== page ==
Lauren Heerschap is an Adjunct Field Science Instructor at Wyoming Catholic College and a graduate of Wheaton College; and the University of Colorado at Boulder.
Lauren grew up in the Jemez Mountains of northern New Mexico, and has always been attracted to the mountains and deserts for science, recreation, and spirituality. After graduating from Wheaton College with dual degrees in geology and theology, she assisted with a geo-archeology project in the Sinai Peninsula of Egypt. For her master’s research at the University of Colorado, Lauren investigated the relationship between erosion, mountain-building, and earthquakes in central Taiwan. She has worked for the Colorado Geological Survey, Oso Energy Resources, and taught geology and outdoor education in Zermatt, Switzerland. For nine years at Fort Lewis College in Durango, CO, she was the Geosciences lab coordinator then lecturer, teaching introductory geology courses, geologic field methods, summer field camp, and all levels of GIS (Geographic Information Systems). Lauren and her husband, David, invented and patented a new model of geologic compass called the Axis Transit that is currently being made by Brunton in Riverton, WY. Lauren is an avid rock climber and spent her “maternity leave” from academia as the Executive Director of WyoClimbers and the Festival Director of the International Climbers’ Festival in Lander. She and David are excited to raise their daughter, Hannah, in the wonderful community and outdoor setting of the Lander region.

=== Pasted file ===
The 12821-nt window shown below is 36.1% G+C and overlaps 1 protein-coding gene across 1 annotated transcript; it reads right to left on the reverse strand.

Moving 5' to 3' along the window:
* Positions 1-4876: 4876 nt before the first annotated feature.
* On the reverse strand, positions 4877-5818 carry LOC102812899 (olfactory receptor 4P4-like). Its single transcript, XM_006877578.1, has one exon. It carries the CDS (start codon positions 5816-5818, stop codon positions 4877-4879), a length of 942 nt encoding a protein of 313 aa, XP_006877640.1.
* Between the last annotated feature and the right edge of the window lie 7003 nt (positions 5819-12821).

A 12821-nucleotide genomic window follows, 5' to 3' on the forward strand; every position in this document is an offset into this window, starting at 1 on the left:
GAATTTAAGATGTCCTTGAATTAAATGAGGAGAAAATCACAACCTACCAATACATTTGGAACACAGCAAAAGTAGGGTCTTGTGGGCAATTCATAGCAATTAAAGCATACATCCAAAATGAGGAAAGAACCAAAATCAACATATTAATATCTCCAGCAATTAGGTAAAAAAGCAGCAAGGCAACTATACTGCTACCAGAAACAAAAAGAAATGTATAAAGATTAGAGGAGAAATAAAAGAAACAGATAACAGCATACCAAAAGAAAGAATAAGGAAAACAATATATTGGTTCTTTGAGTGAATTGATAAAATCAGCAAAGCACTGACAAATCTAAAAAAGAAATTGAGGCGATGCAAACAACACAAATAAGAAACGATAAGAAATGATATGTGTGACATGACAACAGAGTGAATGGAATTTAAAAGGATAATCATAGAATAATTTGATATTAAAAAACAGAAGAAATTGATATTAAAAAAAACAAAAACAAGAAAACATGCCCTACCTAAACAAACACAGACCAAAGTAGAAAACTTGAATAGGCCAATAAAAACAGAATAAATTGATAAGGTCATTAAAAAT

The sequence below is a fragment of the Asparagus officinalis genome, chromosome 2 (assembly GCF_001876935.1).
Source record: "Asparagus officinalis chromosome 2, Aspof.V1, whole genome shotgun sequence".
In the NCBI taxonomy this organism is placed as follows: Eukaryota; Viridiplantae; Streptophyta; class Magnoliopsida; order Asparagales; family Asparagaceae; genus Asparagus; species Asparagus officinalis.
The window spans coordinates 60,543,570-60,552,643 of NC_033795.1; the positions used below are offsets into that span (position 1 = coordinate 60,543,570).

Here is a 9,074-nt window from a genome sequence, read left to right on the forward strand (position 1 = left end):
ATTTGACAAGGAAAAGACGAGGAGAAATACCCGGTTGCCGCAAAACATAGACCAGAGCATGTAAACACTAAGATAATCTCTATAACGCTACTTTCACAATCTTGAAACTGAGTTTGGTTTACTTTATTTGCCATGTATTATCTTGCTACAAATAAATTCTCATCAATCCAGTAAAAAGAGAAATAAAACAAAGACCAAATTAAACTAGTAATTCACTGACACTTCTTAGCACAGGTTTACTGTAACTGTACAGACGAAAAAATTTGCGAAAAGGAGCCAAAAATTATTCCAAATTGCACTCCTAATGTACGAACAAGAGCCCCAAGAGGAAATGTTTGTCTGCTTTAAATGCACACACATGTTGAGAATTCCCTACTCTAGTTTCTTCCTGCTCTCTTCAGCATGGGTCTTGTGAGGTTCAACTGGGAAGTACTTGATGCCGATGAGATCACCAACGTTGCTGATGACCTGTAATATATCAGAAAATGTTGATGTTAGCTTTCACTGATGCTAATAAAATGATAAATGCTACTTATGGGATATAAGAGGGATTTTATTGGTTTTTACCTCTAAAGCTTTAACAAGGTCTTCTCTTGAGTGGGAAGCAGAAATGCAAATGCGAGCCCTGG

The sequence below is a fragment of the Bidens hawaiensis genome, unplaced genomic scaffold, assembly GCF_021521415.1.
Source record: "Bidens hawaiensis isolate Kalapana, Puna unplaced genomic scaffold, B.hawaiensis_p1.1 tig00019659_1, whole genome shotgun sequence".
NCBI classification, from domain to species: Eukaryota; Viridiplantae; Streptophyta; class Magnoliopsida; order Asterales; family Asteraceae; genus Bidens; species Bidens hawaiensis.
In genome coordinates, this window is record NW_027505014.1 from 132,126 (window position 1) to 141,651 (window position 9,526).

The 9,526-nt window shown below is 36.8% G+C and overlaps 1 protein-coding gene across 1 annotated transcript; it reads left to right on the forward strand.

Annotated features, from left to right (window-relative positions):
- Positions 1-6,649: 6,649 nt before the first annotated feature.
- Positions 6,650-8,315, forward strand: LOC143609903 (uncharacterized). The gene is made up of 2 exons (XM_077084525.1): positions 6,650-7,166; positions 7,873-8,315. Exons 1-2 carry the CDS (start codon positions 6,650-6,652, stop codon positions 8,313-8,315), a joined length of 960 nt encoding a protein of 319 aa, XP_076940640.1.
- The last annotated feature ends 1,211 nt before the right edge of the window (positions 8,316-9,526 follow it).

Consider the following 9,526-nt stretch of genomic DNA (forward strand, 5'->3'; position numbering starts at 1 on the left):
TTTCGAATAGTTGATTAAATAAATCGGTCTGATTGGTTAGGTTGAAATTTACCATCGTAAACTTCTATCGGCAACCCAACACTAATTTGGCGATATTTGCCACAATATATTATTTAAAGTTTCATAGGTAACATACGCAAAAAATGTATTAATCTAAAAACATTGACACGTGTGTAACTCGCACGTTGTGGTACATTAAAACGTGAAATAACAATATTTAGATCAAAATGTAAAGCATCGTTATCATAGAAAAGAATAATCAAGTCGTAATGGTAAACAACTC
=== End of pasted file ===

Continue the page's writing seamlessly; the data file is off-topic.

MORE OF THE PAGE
Lauren taught Field Science at WCC from 2013 to 2017 and returned in Fall 2020 to teach the same course.